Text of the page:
History cares about kings, but the gods love a buffoon.
The hapless young soldier Gelios faces execution for offending his king. Desperate, he accidentally volunteers his cousin to chronicle the coming war.
Equipped with only a sword and a stunning lack of judgment, Gelios must keep his cousin alive amid the greatest war of an era. Worse, he must survive the egos of the two most powerful kings in their army.
But his deadliest struggle is with his mouth. Can he keep it shut long enough to make it home alive?
The Iliad has long been the definitive source of knowledge surrounding the kings, gods, and heroes of the Trojan War. Now, for the first time, readers can experience the clash of two ancient superpowers through the eyes of the biggest jackass in history. (taken from Amazon)
Thank you to the author for providing me with this book in exchange for my honest opinion. This book is available for purchase now.
This is the book that launched a thousand laughs! Equally hilarious and smart, every moment of this well-crafted comedy was perfect. Perfection is hard to come by, especially when retelling a classic, but that’s what this book is.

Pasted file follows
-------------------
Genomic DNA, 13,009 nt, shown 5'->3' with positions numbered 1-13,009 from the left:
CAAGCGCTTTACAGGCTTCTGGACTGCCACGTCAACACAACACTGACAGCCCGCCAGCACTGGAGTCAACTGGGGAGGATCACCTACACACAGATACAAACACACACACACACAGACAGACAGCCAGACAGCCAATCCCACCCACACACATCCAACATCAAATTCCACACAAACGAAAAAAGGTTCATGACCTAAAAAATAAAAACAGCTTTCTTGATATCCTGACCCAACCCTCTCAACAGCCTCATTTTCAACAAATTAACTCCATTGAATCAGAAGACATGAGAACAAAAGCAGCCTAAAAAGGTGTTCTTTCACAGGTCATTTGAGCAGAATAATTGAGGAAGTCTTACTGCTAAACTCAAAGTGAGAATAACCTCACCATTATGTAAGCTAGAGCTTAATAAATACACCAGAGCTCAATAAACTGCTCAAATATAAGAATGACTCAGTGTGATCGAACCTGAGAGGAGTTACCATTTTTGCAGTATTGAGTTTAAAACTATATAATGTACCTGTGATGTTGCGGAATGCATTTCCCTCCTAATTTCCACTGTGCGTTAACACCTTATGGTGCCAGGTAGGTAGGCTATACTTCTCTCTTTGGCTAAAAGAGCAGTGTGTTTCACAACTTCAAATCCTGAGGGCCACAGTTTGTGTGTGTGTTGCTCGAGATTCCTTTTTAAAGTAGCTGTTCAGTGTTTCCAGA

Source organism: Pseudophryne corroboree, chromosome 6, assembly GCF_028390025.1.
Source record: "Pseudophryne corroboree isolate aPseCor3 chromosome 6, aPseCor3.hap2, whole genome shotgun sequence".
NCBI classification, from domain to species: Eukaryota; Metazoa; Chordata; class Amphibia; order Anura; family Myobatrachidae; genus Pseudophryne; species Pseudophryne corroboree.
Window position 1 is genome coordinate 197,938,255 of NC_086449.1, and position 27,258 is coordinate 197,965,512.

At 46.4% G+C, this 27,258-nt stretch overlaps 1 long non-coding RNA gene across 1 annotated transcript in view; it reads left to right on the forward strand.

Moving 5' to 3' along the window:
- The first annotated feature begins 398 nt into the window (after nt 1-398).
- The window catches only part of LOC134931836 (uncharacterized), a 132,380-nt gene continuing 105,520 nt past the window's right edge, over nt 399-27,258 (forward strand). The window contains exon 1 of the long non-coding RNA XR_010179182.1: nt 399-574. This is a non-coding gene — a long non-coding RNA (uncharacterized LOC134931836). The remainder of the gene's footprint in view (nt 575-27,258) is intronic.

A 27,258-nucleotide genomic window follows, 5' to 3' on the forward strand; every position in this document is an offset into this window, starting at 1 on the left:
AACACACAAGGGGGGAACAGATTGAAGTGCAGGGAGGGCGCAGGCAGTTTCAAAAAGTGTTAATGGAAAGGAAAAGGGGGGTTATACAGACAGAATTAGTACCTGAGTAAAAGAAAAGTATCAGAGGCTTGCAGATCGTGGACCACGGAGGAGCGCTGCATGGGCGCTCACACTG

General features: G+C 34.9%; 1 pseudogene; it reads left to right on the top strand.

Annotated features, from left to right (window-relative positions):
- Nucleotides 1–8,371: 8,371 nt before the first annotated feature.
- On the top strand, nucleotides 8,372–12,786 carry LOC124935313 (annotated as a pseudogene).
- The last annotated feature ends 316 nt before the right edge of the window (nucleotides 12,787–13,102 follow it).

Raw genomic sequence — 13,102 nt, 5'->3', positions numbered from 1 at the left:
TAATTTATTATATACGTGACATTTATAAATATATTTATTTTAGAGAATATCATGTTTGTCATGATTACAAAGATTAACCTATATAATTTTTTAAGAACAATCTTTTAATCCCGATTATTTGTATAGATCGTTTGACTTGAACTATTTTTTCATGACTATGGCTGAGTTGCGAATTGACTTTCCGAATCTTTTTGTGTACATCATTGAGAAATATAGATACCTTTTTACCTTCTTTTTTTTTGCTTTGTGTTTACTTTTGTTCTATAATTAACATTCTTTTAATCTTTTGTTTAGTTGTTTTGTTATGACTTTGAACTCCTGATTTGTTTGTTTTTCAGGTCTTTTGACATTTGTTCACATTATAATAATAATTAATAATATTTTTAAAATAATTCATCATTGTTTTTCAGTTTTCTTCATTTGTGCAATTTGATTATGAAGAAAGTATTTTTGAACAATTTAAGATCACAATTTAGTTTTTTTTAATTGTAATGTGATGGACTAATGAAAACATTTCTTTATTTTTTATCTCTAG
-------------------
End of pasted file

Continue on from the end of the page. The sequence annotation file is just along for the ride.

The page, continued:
It was impossible to put down. Not literally; I could put it down if I had to, but I really didn’t want to. Told from the point of view of Gelios, the cousin of Pelos (ahem- Homer), this satire of the epic poem happily took every part of the original and twisted it into the funniest possible telling. Gelios was hilariously unable to keep his mouth shut, even when it behooved him to do so. It got both himself and Pelos into no end of trouble (it’s amazing he kept his head long enough to tell the full story).
The language was quippy and updated; think snark instead of flowery. It flowed well and there were no slow or unnecessary bits or characters. Even the nicknames added to the fun of the book: I particularly liked “Aggy”.
Should you read this book? Abso-freaking-lutely! I’d advise that you get to it sooner rather than later. You’ll thank me.